When I woke up in a Baghdad emergency room on April 13, 2004, images of a Humvee, a cracked windshield and so much blood flooded my mind. I was 24, and suddenly, without warning, I had only one leg. I couldn’t stop worrying about what my life was going to become. But as I saw more and more veterans admitted with injuries worse than mine, I realized I was lucky. I had three working limbs and my vision. I was alive.
When your quad starts giving you issues 7 weeks before the biggest race of your life, you do all you can to make it better. Luckily, I have the @edgeathletelounge for Recovery boots, laser treatment, E-stim, ART from @dr.ryanv, tasty coffee, comfy chairs and endless support. I’m confident it’ll be as good as new in no time! #road2rio
After months of seemingly endless surgeries and an E. coli infection, I learned how to walk with a prosthetic leg—but it was when I slid into the pool for a therapy session that I suddenly felt whole again. As I grew stronger, I swam lap after lap at the outpatient pool, completely forgetting that I was missing a limb. The water was both incredibly calming and energizing—I could be active without feeling disabled.
A few weeks later, the U.S. Paralympics Committee visited us wounded warriors at the hospital, and I realized the pool was reawakening my inner athlete. I began focusing my fitness efforts on swimming—practicing for hours until my arms ached. Eventually, in 2009, I added running and biking for another challenge, and became a paratriathlete. Though training can be grueling, I get endless support from my husband, Brian, and my 22-month-old son, Dallas. (He wears a “Go Mom Go” onesie to all my races!) But the highlight of my week is taking Dallas to swim classes—he’s not doing freestyle yet, but he loves splashing, and I love sharing my passion with him.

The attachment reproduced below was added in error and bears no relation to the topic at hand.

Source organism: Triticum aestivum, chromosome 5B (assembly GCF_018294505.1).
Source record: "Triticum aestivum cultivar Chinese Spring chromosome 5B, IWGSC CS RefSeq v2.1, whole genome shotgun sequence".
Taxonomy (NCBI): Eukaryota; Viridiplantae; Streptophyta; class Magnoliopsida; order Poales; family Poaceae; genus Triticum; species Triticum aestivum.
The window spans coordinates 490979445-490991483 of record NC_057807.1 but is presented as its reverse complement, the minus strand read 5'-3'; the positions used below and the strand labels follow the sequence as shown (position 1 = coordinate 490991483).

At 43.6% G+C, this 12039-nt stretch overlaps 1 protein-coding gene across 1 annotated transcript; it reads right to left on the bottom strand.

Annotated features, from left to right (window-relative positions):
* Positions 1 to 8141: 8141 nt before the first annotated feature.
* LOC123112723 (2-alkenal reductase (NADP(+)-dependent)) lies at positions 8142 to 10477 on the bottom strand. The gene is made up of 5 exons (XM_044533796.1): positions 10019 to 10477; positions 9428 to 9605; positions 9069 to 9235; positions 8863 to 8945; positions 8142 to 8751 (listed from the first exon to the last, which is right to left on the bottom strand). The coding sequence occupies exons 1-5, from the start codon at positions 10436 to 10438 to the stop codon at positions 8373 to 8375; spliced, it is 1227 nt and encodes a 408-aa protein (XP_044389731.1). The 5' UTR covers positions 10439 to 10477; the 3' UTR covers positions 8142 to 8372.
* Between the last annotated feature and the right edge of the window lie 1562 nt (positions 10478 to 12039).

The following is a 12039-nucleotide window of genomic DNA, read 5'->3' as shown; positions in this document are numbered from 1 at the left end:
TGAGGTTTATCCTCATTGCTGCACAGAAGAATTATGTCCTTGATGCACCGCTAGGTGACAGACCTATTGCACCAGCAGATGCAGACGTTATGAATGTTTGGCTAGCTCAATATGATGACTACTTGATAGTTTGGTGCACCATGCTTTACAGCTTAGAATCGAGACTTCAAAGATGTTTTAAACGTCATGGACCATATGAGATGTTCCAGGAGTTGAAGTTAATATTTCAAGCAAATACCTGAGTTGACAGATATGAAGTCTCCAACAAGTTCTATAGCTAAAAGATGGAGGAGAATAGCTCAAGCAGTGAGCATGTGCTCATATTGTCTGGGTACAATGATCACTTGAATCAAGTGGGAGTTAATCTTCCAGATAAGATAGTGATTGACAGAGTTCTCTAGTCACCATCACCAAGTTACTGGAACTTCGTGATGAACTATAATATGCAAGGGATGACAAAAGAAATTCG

THE GOLD LINING
Losing my leg was never part of my script for the future, but I’d do it all over again. It taught me that regardless of what happens, you have a choice. You can choose to be fearful, or you can be positive and share your talents with others. Everyone has “bombs” in life—unexpected events that rock your world. It’s up to you to decide how to react. I may be the only mom in swim class who takes off her leg before diving in, but I’m still here, I have an adorable son and an amazing husband, and the world is truly a great place. Melissa is ranked second in the world among paratriathletes in her disability classification.